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CDC Recommendations for HIV Testing of Adults and Adolescents Christina Price, MPH Delta Region AIDS Education and Training Center.

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Presentation on theme: "CDC Recommendations for HIV Testing of Adults and Adolescents Christina Price, MPH Delta Region AIDS Education and Training Center."— Presentation transcript:

1 CDC Recommendations for HIV Testing of Adults and Adolescents Christina Price, MPH Delta Region AIDS Education and Training Center

2 I’m so glad we are going to talk about the CDC’s Testing Recommendations. Now I don’t have to worry or think about State Testing Laws! True or False?

3 Disclaimer CDC recommendations are NOT law Adults Adolescents Pregnant Women Health Care Settings

4 Recommendations for Adults and Adolescents 1)All persons years of age ROUTINELY & VOLUNTARILY 2)All patients initiating treatment for TB 3)All patients seeking treatment for STDs 4)Repeat screening annually for those known to be at high risk 5)Encourage testing before initiating a new sexual relationship

5 Rationale Treatment is effective Persons with known status 3.5X less likely to infect Technical advances in testing methods Efforts focused on behavior change have been insufficient Insufficiency of earlier testing practices Numbers are going up among:

6 Rationale Patients are more likely to accept HIV testing Routine testing reduces stigma Prevention strategies incorporating universal HIV screening have been highly effective

7 6 ) Opt-out Testing Patient notified an HIV test will be performed Patient may elect to decline or defer testing Consent is inferred unless test is declined Patients notified an HIV test is a routine part of care No requirement for separate written informed consent Patients must specifically decline testing (orally or in writing) to be exempt from having an HIV test “Unless you object, we will test your blood for HIV.”

8 Consent and Pretest Information Informed orally or in writing Explanation of HIV infection Meanings of positive and negative results Opportunity for questions Must be voluntary Incorporated into patient’s general consent for medical care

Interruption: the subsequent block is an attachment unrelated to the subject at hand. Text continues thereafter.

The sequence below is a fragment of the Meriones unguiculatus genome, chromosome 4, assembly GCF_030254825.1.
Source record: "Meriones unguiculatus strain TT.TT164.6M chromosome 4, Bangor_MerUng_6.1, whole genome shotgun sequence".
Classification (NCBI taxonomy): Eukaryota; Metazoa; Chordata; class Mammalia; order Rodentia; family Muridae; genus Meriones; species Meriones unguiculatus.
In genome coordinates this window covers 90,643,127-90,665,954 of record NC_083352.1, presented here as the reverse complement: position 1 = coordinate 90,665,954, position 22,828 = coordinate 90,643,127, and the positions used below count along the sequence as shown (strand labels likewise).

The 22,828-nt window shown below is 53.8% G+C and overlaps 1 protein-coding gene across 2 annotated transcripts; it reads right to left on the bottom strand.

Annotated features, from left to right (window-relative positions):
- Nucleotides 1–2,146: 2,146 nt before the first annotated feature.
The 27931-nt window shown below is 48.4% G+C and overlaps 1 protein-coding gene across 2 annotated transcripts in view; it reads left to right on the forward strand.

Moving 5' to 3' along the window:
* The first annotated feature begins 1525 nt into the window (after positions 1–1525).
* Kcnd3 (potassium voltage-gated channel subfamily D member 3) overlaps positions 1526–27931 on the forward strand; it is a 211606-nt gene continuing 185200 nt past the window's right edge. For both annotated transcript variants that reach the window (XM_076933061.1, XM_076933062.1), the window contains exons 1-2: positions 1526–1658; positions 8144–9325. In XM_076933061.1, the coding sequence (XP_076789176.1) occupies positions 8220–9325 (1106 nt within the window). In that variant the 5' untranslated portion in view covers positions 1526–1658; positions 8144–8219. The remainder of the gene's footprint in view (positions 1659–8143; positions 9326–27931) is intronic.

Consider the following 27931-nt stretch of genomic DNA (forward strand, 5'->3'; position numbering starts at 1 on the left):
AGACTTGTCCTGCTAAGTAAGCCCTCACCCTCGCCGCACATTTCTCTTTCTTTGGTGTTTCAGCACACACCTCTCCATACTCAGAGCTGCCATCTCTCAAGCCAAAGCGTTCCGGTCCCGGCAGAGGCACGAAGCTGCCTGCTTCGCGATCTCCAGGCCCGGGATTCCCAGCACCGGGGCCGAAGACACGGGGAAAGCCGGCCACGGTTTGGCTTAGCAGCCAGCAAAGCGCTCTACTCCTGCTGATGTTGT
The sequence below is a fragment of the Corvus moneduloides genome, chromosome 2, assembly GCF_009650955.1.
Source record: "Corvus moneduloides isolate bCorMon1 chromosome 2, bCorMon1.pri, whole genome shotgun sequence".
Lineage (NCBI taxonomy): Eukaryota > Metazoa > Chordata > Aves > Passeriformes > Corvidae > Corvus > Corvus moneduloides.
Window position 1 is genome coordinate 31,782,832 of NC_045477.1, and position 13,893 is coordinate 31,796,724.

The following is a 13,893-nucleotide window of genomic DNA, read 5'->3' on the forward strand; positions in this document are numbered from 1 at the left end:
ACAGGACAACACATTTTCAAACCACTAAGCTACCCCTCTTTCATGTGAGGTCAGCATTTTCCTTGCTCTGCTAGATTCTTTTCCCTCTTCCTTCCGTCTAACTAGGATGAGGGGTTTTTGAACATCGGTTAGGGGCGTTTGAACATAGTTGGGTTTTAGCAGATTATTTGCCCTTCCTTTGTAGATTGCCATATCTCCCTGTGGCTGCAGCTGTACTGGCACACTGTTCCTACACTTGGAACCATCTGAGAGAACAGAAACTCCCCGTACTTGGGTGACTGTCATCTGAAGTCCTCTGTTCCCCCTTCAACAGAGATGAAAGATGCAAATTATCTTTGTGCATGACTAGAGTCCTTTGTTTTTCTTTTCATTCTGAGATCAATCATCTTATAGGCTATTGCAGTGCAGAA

9 7) Diagnostic Testing Signs or symptoms consistent with: HIV infection Opportunistic illness Watch for acute infection Use an RNA test with an antibody test Notify patient of: Plan to test Indication for test Implications of positive and negative test results Offer opportunity to ask questions and decline testing

10 I have experience using or know how to use an HIV Rapid Test. True or False?

11 Advances in HIV Testing Technology Six rapid tests now available 4 CLIA waived Require saliva or a drop of blood No specialized equipment Yield results in minutes Sensitivity of % & specificity of %

12 8) Prevention Counseling Do not require as a part of HIV screening programs Strongly encouraged for persons in high risk settings Time Constraints

13 Evidence for Adoption of the Revised Recommendations SettingTotal Tested Total Positive % Positive Emergency Departments 64, % Primary Care7, % Mixed Venues58, % Hospital/Ambulatory103, % HIV/STD Clinics5, % Prisons10, % Mental Health Clinics % Total249,3742, % Results from HIV Screening Programs in Healthcare Settings

14 Recommendations for Pregnant Women

15 If my pregnant patient/client declines an HIV test I can insist that she take one on behalf of the unborn child. True or False?

16 9) Universal Opt-Out Screening ALL pregnant women should be screened for HIV during each pregnancy - Voluntary and with the patient’s knowledge - Note in chart if test is declined Address reasons for declining a test

17 Rationale Allows for benefit of appropriate and timely: Treatment interventions Scheduled cesarean delivery Avoidance of breastfeeding Screening more effective than risk-based testing for: Detecting unsuspected maternal HIV infection Preventing perinatal transmission

18 Universal Opt-Out Screening Test as early as possible during the pregnancy A second test is recommended if: HIV incidence is high Known high risk for HIV infection Signs or symptoms consistent with acute HIV infection

19 Postpartum/Newborn Testing If status is unknown at the time of delivery, screen immediately If status is unknown postpartum, screen newborn Inform mother a reactive test indicates she is infected Benefits of neonatal ART prophylaxis best if initiated < 12 hours after birth If an infant is in foster care and status is unknown, inform person authorized to provide consent

20 10) Communicating Test Results Communicate confidentially and in person Do not use family members as interpreters Follow with linkages to care and support services May communicate without personal contact Advise periodic testing for high risk patients Offer high risk patients prevention counseling

21 HIV Testing Recommendations Recommendations can be found on the CDC’s website Questions??


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